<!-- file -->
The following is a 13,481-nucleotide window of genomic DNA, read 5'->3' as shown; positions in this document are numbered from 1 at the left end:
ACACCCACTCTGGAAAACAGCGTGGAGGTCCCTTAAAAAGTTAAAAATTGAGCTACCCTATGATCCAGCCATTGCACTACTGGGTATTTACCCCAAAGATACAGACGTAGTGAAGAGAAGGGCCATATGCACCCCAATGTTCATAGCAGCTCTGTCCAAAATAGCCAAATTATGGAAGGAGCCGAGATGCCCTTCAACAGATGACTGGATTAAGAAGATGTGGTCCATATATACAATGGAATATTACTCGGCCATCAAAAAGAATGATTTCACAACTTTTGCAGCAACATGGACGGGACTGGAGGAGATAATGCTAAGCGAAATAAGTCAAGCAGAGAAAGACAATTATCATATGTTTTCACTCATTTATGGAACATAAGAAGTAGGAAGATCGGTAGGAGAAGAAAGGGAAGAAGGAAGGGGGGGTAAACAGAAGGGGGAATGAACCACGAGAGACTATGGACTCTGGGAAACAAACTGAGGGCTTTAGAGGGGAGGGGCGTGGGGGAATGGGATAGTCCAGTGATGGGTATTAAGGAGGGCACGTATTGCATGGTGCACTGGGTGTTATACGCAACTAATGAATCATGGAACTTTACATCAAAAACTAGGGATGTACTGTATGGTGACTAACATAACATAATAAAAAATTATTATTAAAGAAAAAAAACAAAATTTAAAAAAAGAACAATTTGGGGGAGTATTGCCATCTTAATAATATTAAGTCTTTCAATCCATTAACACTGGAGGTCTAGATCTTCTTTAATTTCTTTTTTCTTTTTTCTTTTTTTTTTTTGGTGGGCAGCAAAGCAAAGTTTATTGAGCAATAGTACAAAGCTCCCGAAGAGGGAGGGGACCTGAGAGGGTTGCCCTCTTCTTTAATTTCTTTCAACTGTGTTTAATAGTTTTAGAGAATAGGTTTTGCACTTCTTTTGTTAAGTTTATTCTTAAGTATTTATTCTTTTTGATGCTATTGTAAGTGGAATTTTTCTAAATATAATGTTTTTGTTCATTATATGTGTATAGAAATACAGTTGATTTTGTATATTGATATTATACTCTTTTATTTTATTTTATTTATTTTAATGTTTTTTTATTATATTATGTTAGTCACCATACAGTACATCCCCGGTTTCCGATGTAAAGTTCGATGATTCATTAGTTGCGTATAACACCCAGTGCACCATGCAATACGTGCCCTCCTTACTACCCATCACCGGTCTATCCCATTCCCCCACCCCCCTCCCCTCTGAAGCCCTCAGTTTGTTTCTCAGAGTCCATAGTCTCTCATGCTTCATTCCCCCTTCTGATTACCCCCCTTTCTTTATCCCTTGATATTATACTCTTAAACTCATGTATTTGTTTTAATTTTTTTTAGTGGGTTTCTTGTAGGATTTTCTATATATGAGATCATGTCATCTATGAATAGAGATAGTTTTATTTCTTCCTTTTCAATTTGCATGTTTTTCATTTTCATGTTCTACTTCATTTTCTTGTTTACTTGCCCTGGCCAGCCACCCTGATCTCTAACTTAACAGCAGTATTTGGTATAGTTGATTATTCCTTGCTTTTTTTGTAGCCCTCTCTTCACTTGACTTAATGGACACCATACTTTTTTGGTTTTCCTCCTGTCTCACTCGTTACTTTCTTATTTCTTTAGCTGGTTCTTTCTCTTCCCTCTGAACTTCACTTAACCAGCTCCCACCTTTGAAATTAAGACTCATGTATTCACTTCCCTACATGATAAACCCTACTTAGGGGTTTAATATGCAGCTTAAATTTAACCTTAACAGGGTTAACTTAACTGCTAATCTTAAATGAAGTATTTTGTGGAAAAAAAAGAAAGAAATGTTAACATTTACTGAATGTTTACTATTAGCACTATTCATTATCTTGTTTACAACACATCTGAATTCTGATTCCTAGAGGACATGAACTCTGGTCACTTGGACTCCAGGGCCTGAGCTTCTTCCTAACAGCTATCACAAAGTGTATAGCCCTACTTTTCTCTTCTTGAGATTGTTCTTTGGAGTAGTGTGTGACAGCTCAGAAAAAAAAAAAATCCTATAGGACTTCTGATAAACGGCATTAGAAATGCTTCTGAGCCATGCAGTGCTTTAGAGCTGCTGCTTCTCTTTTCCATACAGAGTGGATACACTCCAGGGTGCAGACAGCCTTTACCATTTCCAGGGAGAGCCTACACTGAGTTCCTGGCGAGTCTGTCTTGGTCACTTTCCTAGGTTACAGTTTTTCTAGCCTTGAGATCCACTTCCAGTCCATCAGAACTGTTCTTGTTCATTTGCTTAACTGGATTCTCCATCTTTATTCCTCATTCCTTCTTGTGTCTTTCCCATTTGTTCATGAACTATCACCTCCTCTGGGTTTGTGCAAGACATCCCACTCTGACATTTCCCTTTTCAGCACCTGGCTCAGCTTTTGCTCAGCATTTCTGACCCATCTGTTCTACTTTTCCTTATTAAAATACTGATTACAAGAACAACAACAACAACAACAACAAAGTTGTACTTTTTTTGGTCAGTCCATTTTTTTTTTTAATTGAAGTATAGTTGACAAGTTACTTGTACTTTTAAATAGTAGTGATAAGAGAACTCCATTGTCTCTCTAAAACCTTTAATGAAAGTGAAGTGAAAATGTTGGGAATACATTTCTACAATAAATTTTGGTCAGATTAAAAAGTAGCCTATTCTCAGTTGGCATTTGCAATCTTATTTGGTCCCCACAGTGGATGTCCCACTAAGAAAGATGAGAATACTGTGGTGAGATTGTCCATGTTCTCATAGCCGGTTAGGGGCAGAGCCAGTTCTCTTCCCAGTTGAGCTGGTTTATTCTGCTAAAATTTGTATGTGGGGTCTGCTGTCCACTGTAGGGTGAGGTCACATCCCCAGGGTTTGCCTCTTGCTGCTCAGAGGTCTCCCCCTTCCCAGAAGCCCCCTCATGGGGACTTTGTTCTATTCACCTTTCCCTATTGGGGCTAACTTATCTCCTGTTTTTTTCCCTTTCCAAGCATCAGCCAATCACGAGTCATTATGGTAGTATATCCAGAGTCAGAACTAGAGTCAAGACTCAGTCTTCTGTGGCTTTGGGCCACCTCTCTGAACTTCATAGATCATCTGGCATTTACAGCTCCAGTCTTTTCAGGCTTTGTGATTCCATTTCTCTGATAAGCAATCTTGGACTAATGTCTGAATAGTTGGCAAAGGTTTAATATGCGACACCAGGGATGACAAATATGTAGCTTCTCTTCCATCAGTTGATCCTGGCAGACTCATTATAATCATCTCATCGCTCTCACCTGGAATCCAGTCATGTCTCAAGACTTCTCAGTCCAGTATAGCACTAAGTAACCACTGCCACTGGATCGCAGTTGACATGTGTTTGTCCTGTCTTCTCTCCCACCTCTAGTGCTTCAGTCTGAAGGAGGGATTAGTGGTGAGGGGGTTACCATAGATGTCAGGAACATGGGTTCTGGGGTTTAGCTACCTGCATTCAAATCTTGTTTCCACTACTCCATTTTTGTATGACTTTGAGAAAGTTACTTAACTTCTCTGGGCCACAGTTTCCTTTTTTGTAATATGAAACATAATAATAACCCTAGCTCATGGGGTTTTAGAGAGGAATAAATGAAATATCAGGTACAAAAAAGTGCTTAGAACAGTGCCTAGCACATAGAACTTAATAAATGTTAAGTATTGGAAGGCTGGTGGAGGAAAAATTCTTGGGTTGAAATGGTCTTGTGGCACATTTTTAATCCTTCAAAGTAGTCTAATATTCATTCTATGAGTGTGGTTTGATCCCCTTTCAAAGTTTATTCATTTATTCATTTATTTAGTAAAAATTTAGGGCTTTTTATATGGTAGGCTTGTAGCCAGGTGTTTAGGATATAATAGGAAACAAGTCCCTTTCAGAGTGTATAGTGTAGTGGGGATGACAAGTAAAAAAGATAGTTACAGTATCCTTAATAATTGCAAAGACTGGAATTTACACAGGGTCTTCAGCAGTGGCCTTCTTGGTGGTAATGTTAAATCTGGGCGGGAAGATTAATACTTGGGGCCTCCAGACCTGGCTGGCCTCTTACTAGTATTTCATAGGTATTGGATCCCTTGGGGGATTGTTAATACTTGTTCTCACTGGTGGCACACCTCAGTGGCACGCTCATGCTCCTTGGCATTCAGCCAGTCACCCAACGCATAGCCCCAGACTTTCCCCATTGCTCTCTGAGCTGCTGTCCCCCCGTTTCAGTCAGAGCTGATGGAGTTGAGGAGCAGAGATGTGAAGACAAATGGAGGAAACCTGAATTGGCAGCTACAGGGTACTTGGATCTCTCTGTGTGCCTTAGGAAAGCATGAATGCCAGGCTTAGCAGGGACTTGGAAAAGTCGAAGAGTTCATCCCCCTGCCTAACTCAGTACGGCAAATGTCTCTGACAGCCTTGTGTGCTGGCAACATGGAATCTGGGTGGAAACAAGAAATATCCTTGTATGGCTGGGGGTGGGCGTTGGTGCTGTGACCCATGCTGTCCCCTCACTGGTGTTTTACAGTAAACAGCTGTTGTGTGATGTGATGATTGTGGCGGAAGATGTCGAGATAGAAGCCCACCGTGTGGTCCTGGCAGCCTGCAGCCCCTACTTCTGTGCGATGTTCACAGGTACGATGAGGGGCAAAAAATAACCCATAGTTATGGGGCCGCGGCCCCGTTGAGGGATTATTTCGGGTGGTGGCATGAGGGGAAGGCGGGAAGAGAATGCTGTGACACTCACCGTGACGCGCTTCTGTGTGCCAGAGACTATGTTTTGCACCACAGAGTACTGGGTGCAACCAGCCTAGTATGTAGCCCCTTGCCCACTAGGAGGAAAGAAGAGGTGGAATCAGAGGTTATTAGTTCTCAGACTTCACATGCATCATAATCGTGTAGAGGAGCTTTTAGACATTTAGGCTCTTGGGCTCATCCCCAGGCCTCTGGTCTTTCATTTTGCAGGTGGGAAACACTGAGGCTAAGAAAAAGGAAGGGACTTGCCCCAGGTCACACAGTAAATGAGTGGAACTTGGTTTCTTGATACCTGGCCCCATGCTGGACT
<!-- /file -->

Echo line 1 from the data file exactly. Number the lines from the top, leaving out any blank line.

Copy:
The following is a 13,481-nucleotide window of genomic DNA, read 5'->3' as shown; positions in this document are numbered from 1 at the left end: